Was Cinderella a Real Woman? Is the Movie Based on a True Story?

‘Cinderella’ is arguably one of the most popular stories of modern times and has been a significant part of numerous childhoods. The romantic musical film carries on the tradition and tells the timeless story of a woman who beats all the odds with her undying optimism (and a bit of outside help). So timeless, in fact, is the story that its origins lie in the murky depths of literary history. And while Walt Disney Productions’ 1950 animated version of the story is widely responsible for its current popularity, the inspiration behind it goes back many centuries! Let’s take a look at where the story of ‘Cinderella’ originated and if she actually existed at some point in time.

Was Cinderella a Real Woman?

No, the namesake character of so many stories and film remakes is not real. Cinderella is a character that has been molded by the times and has become more and more layered over multiple retellings. However, throughout the years, the central character has retained her journey of going from a life of obscurity and relative poverty to one of riches through marriage to a powerful man. Around this (seemingly sexist) central plot, the details of the story have changed innumerable times and quite drastically.

The Cinderella in the Brothers Grimm version is a more “hands-on” character who actively works towards her goal and does not seemingly have a midnight curfew, which would not have matched her character. The central character of Disney’s 1950 ‘Cinderella’ is perhaps the most illuminating example of how the times were clearly reflected through this timeless heroine. Apart from her features (blonde hair, blue eyes, and fair complexion), there are a lot of aspects of the post-war fashion of the time that are reflected in her.

According to Dr. Emanuele Lugli (an Assistant Professor at Stanford University and a contributor to multiple versions of Vogue), the effects of Christian Dior’s promotional tour of the U.S. in 1947, and the popularity of his clothing designs, are clearly reflected in the gown the animated heroine wears to the ball. In fact, the gown that Cinderella originally plans to wear to the ball (but can’t because her jealous stepmother and sisters tear up the dress) reflects aspects of dresses made by Italian designer Elsa Schiaparelli.

Therefore, the character of Cinderella, in her many forms, tells a timeless tale that is narrated through the filter of the time that it is told in. Parallels to her story can be seen in other films as well (‘Pretty Woman,’ anyone?). However, since we’re looking particularly at the character of Cinderella, let’s take a look at the different forms her story has taken over the years.

Is Cinderella Based on a True Story?

As you might have guessed, the stories of Cinderella and the films based on the character are not inspired by a true story. However, the story itself goes back centuries. There are essentially two versions of the story: a mainstream version that was widely popularized by Disney and continues to be the one that most people think of when they hear the name “Cinderella,” and a more traditional story that is more varied and goes back much further.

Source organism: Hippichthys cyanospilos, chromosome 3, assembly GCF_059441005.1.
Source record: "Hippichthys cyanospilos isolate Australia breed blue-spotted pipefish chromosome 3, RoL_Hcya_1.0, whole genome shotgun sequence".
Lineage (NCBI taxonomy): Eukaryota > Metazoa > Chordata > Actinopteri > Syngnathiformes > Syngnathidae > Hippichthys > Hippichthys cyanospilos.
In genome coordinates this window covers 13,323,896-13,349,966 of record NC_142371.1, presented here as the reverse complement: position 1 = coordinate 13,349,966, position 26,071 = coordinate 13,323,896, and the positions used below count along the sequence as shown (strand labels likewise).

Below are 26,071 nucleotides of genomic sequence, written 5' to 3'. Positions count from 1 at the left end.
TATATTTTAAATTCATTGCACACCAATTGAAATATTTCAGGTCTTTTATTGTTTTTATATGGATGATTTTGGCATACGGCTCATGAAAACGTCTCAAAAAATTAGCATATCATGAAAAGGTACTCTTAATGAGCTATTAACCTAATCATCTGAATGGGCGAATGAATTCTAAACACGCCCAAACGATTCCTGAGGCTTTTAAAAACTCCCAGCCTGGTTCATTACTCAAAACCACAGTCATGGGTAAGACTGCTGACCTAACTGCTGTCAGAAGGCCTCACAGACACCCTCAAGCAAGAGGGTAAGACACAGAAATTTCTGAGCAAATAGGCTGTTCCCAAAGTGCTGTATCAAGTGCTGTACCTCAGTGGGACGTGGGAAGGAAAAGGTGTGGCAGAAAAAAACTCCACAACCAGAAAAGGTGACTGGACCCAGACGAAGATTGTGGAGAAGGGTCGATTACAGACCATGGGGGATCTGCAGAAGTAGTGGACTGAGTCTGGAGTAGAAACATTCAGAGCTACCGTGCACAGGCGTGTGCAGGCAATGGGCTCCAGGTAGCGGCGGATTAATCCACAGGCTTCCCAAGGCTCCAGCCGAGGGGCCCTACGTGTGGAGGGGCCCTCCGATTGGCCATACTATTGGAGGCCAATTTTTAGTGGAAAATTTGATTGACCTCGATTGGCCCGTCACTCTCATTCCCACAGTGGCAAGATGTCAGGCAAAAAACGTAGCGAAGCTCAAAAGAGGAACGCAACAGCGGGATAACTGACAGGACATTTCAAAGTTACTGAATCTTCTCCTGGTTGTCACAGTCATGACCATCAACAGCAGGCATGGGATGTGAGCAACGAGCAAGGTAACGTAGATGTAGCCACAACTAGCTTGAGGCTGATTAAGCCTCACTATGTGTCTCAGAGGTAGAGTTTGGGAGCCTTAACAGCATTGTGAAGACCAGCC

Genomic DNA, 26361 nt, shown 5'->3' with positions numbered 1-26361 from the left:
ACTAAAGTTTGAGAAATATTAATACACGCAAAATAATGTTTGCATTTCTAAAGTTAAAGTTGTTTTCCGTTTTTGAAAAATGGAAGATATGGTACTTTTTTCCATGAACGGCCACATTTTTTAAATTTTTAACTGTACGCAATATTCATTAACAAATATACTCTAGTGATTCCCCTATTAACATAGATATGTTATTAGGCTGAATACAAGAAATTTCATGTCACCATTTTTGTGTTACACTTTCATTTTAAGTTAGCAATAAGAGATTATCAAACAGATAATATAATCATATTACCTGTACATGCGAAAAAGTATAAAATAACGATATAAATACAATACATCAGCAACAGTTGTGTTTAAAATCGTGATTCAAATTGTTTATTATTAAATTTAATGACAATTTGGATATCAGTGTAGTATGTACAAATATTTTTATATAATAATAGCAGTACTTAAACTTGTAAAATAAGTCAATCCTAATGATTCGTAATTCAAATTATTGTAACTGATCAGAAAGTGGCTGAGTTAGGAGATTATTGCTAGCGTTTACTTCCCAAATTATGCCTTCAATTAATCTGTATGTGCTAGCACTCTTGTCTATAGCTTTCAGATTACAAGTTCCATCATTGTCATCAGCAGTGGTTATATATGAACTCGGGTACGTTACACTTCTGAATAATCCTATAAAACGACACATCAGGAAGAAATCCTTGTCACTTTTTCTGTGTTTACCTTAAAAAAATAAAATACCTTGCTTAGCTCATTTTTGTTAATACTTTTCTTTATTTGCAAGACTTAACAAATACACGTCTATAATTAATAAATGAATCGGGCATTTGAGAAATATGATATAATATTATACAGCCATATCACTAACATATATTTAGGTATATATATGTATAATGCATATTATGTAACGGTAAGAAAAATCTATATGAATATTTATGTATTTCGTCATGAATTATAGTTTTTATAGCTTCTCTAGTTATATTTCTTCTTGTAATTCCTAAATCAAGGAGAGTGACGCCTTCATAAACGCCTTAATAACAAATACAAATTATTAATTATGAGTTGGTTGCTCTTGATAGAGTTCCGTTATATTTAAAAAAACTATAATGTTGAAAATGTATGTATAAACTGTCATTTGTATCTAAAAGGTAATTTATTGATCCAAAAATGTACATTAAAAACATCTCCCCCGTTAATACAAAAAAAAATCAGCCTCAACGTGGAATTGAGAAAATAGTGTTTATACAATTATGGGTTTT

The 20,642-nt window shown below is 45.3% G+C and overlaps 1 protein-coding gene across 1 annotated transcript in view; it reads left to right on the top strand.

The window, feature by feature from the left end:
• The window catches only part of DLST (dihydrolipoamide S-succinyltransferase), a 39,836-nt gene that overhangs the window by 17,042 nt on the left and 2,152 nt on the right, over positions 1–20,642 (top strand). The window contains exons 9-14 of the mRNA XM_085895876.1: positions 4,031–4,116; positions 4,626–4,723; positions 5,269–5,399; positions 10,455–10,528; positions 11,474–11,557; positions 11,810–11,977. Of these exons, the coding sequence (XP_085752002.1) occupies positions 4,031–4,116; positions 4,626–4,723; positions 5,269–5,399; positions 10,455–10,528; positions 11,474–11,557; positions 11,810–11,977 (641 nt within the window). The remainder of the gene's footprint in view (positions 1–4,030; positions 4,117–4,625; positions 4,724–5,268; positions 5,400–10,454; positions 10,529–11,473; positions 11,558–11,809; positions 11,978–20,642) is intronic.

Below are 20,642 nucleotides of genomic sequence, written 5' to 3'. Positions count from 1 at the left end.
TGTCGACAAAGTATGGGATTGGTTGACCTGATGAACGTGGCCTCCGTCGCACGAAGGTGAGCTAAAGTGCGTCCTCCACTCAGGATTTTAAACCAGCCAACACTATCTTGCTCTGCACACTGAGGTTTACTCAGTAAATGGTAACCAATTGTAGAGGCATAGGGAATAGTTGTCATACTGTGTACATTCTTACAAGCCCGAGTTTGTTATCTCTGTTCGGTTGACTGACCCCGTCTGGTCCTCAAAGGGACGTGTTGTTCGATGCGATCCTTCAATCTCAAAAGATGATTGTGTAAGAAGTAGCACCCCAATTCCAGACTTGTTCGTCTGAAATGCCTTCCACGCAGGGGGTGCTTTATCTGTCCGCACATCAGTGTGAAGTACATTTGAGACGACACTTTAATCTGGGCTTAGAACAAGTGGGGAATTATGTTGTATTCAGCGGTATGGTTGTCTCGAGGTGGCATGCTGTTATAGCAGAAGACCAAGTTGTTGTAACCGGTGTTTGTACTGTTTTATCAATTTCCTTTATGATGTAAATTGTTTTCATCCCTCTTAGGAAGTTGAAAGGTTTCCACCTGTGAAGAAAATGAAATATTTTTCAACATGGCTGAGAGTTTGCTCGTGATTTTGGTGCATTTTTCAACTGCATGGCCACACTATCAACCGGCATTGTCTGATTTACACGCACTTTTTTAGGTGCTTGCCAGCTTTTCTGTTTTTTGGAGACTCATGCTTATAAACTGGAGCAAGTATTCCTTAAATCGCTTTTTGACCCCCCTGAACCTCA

The former got many of its most popular elements, like the glass slipper and the fairy godmother from French writer Charles Perrault, who published his version of the story in 1697. This version was likely inspired by a story found in a collection of stories titled ‘Pentamerone’ published in 1634 by the Italian author Giambattista Basile. The Italian version features not one but 3 parties that the central character attends and is at last captured and forced into marriage by a seemingly sinister prince.

However, the version (‘Aschenputtel’) narrated in the Brothers Grimm collection of folk tales, titled ‘Grimms’ Fairy Tales,’ which was published in 1812 and likely took inspiration from Perrault and possibly Basile’s stories, is much darker. In it, one of Cinderella’s evil stepsisters cuts off her toe while the other slices her heel in an effort to fit into the glass slipper. The end is also quite ominous, with Cinderella’s lovable bird companions poking out the eye of the stepsisters!

For those interested in going even further back in time to the possible origins of the story, a Greek story from possibly around the 6th century BCE features a courtesan (or a slave girl; different accounts and translations of the story exist) named Rhodopis, who has one of her slippers stolen by an eagle that subsequently drops it in the lap of an Egyptian king. Taking it as a sign, the king eventually marries the girl.

A Chinese version from the 9th century AD also supposedly exists, which centers around a girl named Ye Xian, who wishes upon magical fishbones for a gown so that she may find herself a husband. Her footwear is subsequently found and traced back to her because of the fish scale pattern on it. Most of the films made around the story of Cinderella feature Perrault’s version of the story, which was popularized by Disney. Some subsequent remakes of the film include the 1989 German live-action film ‘Cinderella’ (‘Aschenputtel’), the 2015 live-action version, and of course, the 2021 live-action musical film.

Read More: Where Was Cinderella Filmed?